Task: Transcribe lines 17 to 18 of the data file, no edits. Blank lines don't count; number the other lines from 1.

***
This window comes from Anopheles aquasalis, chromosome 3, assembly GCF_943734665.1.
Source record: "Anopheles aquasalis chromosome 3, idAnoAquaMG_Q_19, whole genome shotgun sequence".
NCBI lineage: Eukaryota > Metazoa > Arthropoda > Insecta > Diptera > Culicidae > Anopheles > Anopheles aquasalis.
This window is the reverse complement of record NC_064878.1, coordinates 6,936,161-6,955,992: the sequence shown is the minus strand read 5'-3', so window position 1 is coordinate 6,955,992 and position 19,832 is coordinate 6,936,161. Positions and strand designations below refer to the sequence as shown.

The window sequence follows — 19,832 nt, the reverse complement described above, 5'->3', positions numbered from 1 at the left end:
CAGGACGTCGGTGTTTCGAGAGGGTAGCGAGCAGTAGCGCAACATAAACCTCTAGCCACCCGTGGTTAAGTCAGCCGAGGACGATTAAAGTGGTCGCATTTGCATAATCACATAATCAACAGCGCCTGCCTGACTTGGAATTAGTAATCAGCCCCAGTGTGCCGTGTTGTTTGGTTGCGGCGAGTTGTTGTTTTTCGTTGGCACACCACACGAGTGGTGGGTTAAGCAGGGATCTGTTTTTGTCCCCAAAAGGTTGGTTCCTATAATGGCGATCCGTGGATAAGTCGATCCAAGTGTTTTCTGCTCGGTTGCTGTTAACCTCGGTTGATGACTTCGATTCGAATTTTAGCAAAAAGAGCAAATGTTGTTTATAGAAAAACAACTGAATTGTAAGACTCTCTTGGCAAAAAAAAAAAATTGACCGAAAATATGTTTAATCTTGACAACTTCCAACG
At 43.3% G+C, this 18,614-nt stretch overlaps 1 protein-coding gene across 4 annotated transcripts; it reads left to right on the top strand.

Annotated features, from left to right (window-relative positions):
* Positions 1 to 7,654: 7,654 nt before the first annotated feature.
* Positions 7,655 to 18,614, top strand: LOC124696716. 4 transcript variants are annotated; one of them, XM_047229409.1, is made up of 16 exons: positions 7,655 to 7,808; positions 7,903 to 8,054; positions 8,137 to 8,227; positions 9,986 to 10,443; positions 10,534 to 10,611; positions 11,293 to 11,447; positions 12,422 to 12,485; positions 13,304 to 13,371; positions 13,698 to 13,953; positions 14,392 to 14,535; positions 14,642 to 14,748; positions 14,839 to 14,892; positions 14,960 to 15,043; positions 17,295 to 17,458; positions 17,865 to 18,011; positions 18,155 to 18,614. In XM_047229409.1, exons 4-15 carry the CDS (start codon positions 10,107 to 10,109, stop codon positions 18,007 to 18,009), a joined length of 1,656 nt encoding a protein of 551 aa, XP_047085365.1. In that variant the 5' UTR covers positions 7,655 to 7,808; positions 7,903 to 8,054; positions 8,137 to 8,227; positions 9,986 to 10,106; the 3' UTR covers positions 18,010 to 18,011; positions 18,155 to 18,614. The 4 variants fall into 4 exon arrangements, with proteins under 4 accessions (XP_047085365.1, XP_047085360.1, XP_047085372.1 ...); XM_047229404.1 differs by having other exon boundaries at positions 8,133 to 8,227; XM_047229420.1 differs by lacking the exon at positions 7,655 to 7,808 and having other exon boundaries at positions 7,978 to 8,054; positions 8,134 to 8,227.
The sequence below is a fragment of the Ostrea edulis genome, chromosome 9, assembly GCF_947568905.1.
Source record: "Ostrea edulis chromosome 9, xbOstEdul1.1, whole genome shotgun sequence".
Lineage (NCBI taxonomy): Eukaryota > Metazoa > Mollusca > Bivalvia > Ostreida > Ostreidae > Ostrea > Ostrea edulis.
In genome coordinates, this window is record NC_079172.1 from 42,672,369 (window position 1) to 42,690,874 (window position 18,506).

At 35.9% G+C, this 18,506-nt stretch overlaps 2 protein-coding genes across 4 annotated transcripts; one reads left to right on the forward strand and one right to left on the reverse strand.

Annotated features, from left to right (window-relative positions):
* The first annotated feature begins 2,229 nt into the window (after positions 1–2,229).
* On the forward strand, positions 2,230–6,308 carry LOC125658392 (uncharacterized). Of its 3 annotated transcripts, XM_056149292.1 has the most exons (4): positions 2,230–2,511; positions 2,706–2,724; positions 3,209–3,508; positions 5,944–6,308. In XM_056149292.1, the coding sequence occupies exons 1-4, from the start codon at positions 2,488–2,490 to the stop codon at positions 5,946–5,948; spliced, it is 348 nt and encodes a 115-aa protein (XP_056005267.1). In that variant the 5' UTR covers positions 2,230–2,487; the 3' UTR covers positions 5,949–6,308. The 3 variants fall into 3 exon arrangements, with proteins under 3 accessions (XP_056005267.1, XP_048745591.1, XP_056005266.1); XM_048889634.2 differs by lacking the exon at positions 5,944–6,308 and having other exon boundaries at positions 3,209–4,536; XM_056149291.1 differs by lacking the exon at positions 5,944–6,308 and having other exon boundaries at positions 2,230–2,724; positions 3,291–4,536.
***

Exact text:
* The first annotated feature begins 2,229 nt into the window (after positions 1–2,229).
* On the forward strand, positions 2,230–6,308 carry LOC125658392 (uncharacterized). Of its 3 annotated transcripts, XM_056149292.1 has the most exons (4): positions 2,230–2,511; positions 2,706–2,724; positions 3,209–3,508; positions 5,944–6,308. In XM_056149292.1, the coding sequence occupies exons 1-4, from the start codon at positions 2,488–2,490 to the stop codon at positions 5,946–5,948; spliced, it is 348 nt and encodes a 115-aa protein (XP_056005267.1). In that variant the 5' UTR covers positions 2,230–2,487; the 3' UTR covers positions 5,949–6,308. The 3 variants fall into 3 exon arrangements, with proteins under 3 accessions (XP_056005267.1, XP_048745591.1, XP_056005266.1); XM_048889634.2 differs by lacking the exon at positions 5,944–6,308 and having other exon boundaries at positions 3,209–4,536; XM_056149291.1 differs by lacking the exon at positions 5,944–6,308 and having other exon boundaries at positions 2,230–2,724; positions 3,291–4,536.